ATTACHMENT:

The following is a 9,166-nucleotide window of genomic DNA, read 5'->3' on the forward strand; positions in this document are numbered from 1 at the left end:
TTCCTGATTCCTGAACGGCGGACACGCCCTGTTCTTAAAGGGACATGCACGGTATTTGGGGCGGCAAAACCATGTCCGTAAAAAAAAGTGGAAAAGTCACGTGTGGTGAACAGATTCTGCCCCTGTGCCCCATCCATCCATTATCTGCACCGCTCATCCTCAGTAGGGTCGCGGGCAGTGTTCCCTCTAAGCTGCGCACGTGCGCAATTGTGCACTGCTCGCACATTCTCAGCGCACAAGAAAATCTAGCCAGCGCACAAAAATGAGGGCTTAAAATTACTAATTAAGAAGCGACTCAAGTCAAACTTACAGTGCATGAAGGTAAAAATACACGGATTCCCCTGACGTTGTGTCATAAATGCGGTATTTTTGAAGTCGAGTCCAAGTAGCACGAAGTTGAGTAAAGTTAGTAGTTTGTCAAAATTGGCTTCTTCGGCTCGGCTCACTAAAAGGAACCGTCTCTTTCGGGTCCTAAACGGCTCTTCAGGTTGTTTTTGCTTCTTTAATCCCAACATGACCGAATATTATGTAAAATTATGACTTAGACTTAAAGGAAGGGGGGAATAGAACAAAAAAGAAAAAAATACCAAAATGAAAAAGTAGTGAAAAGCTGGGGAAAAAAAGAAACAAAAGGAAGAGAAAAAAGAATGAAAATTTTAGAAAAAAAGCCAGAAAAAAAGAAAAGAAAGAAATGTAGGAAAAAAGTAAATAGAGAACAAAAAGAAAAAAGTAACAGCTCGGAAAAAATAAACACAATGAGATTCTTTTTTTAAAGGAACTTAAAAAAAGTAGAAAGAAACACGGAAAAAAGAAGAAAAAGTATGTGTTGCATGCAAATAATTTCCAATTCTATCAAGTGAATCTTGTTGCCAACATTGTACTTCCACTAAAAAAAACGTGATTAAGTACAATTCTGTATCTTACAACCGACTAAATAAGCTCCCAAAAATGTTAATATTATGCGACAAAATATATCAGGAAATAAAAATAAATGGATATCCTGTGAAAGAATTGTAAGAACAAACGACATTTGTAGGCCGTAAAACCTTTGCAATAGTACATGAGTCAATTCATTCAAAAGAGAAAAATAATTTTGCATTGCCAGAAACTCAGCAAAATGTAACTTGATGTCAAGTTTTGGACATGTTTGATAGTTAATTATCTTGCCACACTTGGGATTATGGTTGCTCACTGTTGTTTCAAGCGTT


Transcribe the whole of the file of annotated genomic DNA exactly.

The following is a 9,166-nucleotide window of genomic DNA, read 5'->3' on the forward strand; positions in this document are numbered from 1 at the left end:
TTCCTGATTCCTGAACGGCGGACACGCCCTGTTCTTAAAGGGACATGCACGGTATTTGGGGCGGCAAAACCATGTCCGTAAAAAAAAGTGGAAAAGTCACGTGTGGTGAACAGATTCTGCCCCTGTGCCCCATCCATCCATTATCTGCACCGCTCATCCTCAGTAGGGTCGCGGGCAGTGTTCCCTCTAAGCTGCGCACGTGCGCAATTGTGCACTGCTCGCACATTCTCAGCGCACAAGAAAATCTAGCCAGCGCACAAAAATGAGGGCTTAAAATTACTAATTAAGAAGCGACTCAAGTCAAACTTACAGTGCATGAAGGTAAAAATACACGGATTCCCCTGACGTTGTGTCATAAATGCGGTATTTTTGAAGTCGAGTCCAAGTAGCACGAAGTTGAGTAAAGTTAGTAGTTTGTCAAAATTGGCTTCTTCGGCTCGGCTCACTAAAAGGAACCGTCTCTTTCGGGTCCTAAACGGCTCTTCAGGTTGTTTTTGCTTCTTTAATCCCAACATGACCGAATATTATGTAAAATTATGACTTAGACTTAAAGGAAGGGGGGAATAGAACAAAAAAGAAAAAAATACCAAAATGAAAAAGTAGTGAAAAGCTGGGGAAAAAAAGAAACAAAAGGAAGAGAAAAAAGAATGAAAATTTTAGAAAAAAAGCCAGAAAAAAAGAAAAGAAAGAAATGTAGGAAAAAAGTAAATAGAGAACAAAAAGAAAAAAGTAACAGCTCGGAAAAAATAAACACAATGAGATTCTTTTTTTAAAGGAACTTAAAAAAAGTAGAAAGAAACACGGAAAAAAGAAGAAAAAGTATGTGTTGCATGCAAATAATTTCCAATTCTATCAAGTGAATCTTGTTGCCAACATTGTACTTCCACTAAAAAAAACGTGATTAAGTACAATTCTGTATCTTACAACCGACTAAATAAGCTCCCAAAAATGTTAATATTATGCGACAAAATATATCAGGAAATAAAAATAAATGGATATCCTGTGAAAGAATTGTAAGAACAAACGACATTTGTAGGCCGTAAAACCTTTGCAATAGTACATGAGTCAATTCATTCAAAAGAGAAAAATAATTTTGCATTGCCAGAAACTCAGCAAAATGTAACTTGATGTCAAGTTTTGGACATGTTTGATAGTTAATTATCTTGCCACACTTGGGATTATGGTTGCTCACTGTTGTTTCAAGCGTT